PAB Allows Application Despite Examiner’s Rejection Based upon Unpatentable Subject Matter

PAB Allows Application Despite Examiner’s Rejection Based upon Unpatentable Subject Matter

Re. Patent Application 2,333,184 CD 1345




The patent application at issue is for an automated method of classifying or sorting plant embryos of unknown germination potential prior to being encapsulated and formed into artificial seeds.


During examination the application was deemed defective as it was directed toward non-statutory subject matter and was too broad.


Claim 1 reads:

1. A method for classifying plant embryos according to their germination potential comprising:

(a) developing a classification model by

(i) using a scanning device, acquiring raw digital image data of reference samples of whole

plant embryos or of embryo organs of known germination potential;

(ii) using a computer coupled to the scanning device, performing a data analysis by

applying one or more classification algorithms to the acquired raw digital image data,

wherein at least one of the classification algorithms uses more than an embryo perimeter

from the acquired raw digital image data, the data analysis resulting in development of a

classification model for classifying plant embryos by their germination potential; and

(iii) storing the developed classification model in computer memory;

(b) using the scanning device, acquiring raw digital image data of a plant embryo or a plant

embryo organ of unknown germination potential; and

(c) using the computer, applying the developed classification model stored in the computer

memory to the raw digital image data of step (b) to classify the plant embryo of unknown

germination potential according to its presumed germination potential.



Are claims 1-34 invalid for claiming non-statutory subject matter?

The examiner found that the claimed subject matter lacked physicality. The examiner also found the claims to be essentially abstract.[7]


The Board then examined the context of the invention, its purpose and the problem the invention seeks to address.[13] The invention is performed in an industrial setting to select suitable embryos.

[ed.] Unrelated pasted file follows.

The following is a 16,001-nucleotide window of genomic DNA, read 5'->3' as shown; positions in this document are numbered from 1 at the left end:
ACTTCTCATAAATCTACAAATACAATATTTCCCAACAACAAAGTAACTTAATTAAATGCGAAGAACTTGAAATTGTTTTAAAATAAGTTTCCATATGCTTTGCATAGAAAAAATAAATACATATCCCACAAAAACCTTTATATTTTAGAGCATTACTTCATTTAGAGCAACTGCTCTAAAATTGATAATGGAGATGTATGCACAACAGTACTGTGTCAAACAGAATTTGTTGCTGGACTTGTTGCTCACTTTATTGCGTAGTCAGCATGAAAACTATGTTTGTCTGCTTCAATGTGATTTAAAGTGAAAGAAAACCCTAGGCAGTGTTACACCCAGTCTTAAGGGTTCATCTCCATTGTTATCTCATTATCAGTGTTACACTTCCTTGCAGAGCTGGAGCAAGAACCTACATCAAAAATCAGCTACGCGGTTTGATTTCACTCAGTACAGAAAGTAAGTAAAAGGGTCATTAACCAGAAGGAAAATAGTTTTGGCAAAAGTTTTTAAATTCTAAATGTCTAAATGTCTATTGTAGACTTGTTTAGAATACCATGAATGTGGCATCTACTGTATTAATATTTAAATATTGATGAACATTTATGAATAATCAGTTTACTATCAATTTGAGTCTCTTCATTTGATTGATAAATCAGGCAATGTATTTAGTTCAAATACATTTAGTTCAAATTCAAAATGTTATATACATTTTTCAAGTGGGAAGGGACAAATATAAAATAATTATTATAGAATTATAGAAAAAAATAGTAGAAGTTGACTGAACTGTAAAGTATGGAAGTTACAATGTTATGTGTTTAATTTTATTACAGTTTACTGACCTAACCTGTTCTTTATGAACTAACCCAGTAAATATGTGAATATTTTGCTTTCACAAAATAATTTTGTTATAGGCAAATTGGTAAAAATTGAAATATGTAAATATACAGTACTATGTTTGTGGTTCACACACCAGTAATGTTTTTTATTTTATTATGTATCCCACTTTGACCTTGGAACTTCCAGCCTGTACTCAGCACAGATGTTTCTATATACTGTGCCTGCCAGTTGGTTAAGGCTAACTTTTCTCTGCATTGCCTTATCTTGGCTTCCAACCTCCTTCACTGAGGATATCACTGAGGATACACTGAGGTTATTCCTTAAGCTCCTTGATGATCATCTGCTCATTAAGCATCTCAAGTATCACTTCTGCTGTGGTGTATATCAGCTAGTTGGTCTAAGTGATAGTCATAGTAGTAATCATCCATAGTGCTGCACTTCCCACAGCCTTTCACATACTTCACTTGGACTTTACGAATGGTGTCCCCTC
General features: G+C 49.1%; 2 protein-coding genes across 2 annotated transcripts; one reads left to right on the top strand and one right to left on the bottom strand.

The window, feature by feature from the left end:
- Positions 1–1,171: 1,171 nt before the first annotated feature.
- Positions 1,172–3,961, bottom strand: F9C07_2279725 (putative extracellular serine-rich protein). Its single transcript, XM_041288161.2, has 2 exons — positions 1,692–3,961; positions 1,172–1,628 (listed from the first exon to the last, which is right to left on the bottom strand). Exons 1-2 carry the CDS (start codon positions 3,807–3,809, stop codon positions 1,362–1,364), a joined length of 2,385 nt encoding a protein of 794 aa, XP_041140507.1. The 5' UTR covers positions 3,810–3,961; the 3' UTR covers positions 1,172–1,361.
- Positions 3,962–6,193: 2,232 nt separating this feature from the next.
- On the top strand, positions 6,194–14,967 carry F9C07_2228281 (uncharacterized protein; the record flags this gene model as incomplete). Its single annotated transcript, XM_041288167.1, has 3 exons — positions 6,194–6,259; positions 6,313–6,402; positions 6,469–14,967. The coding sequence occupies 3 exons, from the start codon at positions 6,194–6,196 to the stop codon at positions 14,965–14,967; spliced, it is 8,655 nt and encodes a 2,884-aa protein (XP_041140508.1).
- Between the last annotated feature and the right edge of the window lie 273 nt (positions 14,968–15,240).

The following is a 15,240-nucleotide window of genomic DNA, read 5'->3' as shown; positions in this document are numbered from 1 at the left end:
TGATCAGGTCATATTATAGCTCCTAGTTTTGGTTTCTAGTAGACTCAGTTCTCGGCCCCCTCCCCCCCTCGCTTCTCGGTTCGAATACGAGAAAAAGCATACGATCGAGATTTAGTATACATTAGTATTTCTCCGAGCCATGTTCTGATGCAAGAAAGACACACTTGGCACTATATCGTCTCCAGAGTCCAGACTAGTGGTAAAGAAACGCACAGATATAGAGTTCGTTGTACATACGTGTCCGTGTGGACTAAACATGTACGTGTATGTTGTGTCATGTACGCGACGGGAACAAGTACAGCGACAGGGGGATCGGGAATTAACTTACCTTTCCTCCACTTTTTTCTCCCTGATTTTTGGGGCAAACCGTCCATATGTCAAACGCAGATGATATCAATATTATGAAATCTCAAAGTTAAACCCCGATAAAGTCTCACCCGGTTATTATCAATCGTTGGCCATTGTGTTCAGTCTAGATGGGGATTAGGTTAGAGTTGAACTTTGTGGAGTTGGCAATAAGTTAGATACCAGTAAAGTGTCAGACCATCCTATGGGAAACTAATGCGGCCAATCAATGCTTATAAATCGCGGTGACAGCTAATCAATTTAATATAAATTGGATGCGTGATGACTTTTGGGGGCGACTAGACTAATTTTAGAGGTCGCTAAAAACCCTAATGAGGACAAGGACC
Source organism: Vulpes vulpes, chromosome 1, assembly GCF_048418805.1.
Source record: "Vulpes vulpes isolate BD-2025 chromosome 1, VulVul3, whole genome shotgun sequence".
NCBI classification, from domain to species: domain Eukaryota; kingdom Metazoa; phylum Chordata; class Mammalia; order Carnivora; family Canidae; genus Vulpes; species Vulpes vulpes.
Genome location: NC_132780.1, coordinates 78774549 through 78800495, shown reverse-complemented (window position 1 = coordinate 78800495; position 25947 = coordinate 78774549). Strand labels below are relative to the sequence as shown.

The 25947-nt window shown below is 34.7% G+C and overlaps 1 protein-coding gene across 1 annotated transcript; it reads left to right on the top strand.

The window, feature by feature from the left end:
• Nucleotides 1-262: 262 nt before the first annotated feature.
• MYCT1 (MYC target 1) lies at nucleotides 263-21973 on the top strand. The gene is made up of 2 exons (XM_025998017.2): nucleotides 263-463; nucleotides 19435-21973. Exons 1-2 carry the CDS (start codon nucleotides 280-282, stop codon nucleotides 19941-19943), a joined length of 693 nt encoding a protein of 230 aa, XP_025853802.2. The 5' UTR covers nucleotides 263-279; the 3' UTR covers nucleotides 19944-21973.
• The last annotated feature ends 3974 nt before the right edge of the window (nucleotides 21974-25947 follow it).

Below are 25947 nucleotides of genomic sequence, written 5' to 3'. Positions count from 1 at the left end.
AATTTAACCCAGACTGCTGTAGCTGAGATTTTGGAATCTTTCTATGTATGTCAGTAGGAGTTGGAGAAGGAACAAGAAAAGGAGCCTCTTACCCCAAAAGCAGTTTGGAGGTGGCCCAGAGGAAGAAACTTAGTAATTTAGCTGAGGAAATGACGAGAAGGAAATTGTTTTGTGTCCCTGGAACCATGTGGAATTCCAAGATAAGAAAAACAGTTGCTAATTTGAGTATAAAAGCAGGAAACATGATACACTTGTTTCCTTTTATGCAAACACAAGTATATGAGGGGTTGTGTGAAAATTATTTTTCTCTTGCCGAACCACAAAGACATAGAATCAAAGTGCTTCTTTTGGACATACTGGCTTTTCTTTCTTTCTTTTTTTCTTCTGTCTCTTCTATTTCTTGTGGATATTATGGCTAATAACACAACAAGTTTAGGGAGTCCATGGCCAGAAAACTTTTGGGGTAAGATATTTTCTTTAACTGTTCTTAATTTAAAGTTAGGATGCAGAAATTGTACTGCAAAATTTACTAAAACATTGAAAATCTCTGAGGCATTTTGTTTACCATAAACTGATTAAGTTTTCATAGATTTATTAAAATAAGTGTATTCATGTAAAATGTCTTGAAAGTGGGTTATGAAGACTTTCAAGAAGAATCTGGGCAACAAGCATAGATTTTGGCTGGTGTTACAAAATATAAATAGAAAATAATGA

Classifying plant embryos is not defined in the specification. Accordingly the dictionary definition means to arrange in classes or categories according to shared qualities or characteristics. It is synonymous with organize, group and sort.[21] The preamble therefore means that the method is performed on a population of embryos to achieve a physical result. The body of claim 1 indicates that it possesses physicality.[23]


The invention has several essential elements – most importantly the acquisition of image data of high enough resolution to allow for proper sorting.[26]


While performing calculations or data analysis may not amount to physical transformation purposive construction informs the interpretation of the claims to include physical essential steps.[37] Computer implemented data analyses are not the focus of the invention. Independent claim 1 is therefore compliant with section 2 of the Act. Similar reasoning applies to all other dependent claims.[44]


Are the remaining claims abstract mathematical theorems?


The theorems applied are not merely abstract but rather are directed and implemented for practical value. This is done utilizing ‘metric values’ which are scalar statistical values that encompass things like geometry, colour, and other features that are predictive of germination potential.[63]



The claims are not too broad and comply with Rule 84 and subsection 27(3) of the Act. The application should therefore be allowed.